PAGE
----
s=Cisco SDP 0
c=IN IP4 177.1.254.1
t=0 0
m=audio 18714 RTP/AVP 18 100
a=rtpmap:18 G.729/8000
a=fmtp:18 annexb=no
a=rtpmap:100 X-NSE/8000
a=fmtp:100 200-202
a=X-sqn:0
a=X-cap: 1 audio RTP/AVP 100
a=X-cpar: a=rtpmap:100 X-NSE/8000
a=X-cpar: a=fmtp:100 200-202
a=X-cap: 2 image udptl t38
<---

ISDN Se0/0/0:23 Q931: TX -> CALL_PROC pd = 8 callref = 0x80FF
Channel ID i = 0xA98381
Exclusive, Channel 1

ISDN Se0/0/0:23 Q931: TX -> ALERTING pd = 8 callref = 0x80FF
Progress Ind i = 0x8088 - In-band info or appropriate now available

MGCP Packet received from 177.1.10.10:2427--->
RQNT 257 S0/SU0/DS1-0/1@Branch2 MGCP 0.1
X: 1
R: D/[0-9ABCD*#]
S: G/rt
Q: process,loop
<---

MGCP Packet sent to 177.1.10.10:2427--->
200 257 OK
<---

ISDN Se0/0/0:23 Q931: TX -> CONNECT pd = 8 callref = 0x80FF
ISDN Se0/0/0:23 Q931: RX <- CONNECT_ACK pd = 8 callref = 0x00FF

MGCP Packet received from 177.1.10.12:2427--->
MDCX 258 S0/SU0/DS1-0/3@corphq.voice.ine.com MGCP 0.1
C: D0000000028182cf000000F500000015
I: 31
X: 3
L: p:20, a:PCMU, s:off, t:b8, fxr/fx:t38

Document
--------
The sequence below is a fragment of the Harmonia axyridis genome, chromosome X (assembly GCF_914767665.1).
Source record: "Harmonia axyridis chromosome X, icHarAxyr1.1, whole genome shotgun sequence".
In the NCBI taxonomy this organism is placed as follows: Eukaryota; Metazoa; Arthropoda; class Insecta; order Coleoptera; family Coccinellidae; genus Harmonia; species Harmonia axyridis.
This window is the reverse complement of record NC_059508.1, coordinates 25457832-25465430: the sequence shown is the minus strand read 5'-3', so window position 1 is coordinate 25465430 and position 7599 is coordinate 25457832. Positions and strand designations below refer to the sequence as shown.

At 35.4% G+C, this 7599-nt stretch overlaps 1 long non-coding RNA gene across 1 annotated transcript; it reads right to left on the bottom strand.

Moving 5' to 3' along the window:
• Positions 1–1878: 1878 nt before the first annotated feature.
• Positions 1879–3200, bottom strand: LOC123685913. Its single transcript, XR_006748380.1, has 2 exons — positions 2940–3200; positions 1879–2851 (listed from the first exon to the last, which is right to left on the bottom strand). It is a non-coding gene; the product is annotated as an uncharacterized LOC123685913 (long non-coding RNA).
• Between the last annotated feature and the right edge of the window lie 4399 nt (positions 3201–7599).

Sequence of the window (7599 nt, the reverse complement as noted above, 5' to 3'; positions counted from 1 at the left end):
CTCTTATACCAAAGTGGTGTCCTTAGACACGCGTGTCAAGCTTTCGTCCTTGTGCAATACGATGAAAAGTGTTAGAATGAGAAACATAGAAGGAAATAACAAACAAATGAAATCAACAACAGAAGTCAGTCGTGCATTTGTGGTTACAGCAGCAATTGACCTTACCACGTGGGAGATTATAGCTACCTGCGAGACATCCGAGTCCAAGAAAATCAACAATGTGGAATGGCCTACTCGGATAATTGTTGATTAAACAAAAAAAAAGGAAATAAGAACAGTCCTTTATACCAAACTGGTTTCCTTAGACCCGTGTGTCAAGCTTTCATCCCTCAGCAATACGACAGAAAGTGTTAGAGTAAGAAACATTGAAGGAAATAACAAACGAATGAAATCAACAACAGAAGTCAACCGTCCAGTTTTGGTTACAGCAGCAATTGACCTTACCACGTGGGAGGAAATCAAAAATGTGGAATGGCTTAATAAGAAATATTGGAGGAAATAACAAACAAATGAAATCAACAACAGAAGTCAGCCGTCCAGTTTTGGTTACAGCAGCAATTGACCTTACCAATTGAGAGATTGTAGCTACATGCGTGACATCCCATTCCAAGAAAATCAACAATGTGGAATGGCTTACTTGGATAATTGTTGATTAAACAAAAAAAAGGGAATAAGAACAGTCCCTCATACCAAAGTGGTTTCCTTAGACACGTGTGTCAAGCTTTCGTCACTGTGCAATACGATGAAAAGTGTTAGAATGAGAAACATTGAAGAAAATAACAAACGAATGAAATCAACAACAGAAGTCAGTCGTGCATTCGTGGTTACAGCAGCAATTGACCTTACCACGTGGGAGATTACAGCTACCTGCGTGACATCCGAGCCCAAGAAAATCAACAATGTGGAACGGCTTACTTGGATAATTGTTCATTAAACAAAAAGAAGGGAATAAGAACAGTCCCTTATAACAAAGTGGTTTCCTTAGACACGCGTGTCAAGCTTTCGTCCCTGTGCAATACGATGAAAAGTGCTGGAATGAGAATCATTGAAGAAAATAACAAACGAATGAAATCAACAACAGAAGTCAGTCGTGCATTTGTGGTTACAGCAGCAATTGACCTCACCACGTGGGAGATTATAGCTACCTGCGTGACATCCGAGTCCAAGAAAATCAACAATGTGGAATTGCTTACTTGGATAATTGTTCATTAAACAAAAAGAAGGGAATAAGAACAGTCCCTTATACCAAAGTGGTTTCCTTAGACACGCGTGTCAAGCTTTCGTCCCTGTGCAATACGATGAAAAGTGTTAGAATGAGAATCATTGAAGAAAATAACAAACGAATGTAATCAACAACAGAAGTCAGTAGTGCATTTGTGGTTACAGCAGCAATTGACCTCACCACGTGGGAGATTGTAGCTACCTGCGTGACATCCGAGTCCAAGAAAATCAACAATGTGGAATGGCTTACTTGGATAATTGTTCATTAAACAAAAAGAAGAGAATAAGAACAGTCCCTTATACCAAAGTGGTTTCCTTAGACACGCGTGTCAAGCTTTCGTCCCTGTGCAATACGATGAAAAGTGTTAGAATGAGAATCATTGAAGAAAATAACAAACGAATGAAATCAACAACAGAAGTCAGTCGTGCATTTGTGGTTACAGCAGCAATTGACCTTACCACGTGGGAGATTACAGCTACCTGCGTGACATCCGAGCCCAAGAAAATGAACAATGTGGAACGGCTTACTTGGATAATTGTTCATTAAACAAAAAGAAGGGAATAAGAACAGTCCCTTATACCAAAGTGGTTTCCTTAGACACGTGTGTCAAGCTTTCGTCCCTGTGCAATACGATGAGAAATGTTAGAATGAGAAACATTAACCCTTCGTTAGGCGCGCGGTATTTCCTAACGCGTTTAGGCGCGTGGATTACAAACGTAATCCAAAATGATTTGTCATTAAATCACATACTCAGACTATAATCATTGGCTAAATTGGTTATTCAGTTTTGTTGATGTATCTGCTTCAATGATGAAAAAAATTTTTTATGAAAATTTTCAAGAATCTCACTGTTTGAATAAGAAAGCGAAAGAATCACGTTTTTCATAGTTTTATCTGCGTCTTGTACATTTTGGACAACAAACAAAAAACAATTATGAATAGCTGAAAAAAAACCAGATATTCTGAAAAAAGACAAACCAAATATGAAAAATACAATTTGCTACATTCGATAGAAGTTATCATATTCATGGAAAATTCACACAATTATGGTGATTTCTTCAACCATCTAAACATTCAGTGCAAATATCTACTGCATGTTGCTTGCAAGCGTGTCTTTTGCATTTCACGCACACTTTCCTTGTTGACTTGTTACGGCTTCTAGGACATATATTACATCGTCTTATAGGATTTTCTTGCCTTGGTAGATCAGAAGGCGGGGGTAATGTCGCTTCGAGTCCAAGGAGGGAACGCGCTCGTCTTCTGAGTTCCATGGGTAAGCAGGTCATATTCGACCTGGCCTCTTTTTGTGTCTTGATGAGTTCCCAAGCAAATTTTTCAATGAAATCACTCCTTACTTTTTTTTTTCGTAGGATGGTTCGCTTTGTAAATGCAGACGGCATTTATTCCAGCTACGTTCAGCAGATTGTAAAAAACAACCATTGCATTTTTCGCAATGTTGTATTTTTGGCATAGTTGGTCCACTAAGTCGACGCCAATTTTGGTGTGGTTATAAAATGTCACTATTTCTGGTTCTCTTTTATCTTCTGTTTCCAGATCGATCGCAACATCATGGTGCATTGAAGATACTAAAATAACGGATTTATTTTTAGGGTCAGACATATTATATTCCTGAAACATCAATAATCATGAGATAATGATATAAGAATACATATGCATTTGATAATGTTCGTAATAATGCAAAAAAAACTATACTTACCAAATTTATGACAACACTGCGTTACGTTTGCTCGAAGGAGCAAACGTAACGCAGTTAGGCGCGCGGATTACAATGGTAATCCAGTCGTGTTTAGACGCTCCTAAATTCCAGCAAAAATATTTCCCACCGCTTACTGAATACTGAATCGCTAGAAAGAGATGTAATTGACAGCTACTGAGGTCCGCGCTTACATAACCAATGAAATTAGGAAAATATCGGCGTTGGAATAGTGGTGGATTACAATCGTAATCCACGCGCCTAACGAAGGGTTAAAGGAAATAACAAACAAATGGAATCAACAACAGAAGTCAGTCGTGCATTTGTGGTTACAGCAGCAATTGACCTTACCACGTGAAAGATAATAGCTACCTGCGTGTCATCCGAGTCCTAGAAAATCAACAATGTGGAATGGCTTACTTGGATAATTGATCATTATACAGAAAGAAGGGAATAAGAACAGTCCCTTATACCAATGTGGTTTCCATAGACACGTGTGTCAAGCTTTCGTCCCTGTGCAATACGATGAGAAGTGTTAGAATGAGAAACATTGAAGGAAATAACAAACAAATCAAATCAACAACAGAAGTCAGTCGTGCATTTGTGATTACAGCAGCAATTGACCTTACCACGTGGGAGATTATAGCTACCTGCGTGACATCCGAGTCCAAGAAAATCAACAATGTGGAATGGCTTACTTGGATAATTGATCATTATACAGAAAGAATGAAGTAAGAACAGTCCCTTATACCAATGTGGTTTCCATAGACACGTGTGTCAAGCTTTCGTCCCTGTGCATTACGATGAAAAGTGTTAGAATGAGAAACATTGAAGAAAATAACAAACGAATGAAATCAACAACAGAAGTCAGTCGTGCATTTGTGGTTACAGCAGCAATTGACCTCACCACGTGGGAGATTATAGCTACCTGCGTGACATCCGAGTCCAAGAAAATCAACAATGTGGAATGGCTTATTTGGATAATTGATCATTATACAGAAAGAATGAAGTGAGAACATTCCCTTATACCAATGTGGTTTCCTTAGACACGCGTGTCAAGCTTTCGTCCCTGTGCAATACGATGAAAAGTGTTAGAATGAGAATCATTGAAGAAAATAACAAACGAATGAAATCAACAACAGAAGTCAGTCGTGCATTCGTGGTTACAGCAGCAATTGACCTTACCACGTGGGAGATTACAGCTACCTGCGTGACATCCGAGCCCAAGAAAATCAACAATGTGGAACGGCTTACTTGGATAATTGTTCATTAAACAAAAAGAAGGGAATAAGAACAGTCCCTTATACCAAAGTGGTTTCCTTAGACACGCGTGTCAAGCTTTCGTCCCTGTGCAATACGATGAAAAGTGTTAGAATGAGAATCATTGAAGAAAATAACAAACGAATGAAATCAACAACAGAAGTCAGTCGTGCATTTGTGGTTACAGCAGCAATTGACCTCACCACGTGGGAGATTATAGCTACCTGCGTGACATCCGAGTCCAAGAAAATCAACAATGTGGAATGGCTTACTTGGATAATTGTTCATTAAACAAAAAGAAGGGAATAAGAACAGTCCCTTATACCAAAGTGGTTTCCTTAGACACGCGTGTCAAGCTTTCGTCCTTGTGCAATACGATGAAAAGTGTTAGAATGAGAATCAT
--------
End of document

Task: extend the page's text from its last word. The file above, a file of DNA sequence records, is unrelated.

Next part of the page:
M: sendrecv
R: D/[0-9ABCD*#], FXR/t38
S:
Q: process,loop

v=0
o=- 49 0 IN EPN S0/SU0/DS1-0/3@corphq.voice.ine.com
s=Cisco SDP 0
t=0 0
m=audio 18214 RTP/AVP 0
c=IN IP4 177.1.11.26
a=X-sqn:0
a=X-cap:1 image udptl t38
<---

MGCP Packet sent to 177.1.10.12:2427--->
200 258 OK
<---

ISDN Se0/0/0:23 Q931: RX <- DISCONNECT pd = 8 callref = 0x00FF
Cause i = 0x8290 - Normal call clearing

MGCP Packet received from 177.1.10.12:2427--->
MDCX 259 S0/SU0/DS1-0/3@corphq.voice.ine.com MGCP 0.1
C: D0000000028182cf000000F500000015
I: 31
X: 3
M: recvonly
R: D/[0-9ABCD*#]
Q: process,loop
<---

MGCP Packet sent to 177.1.10.12:2427--->
200 259 OK
<---

MGCP Packet received from 177.1.10.12:2427--->
DLCX 260 S0/SU0/DS1-0/3@corphq.voice.ine.com MGCP 0.1
C: D0000000028182cf000000F500000015
I: 31
X: 3
S:
<---

MGCP Packet sent to 177.1.10.12:2427--->
250 260 OK
P: PS=974, OS=155840, PR=981, OR=156960, PL=1, JI=3, LA=0
<---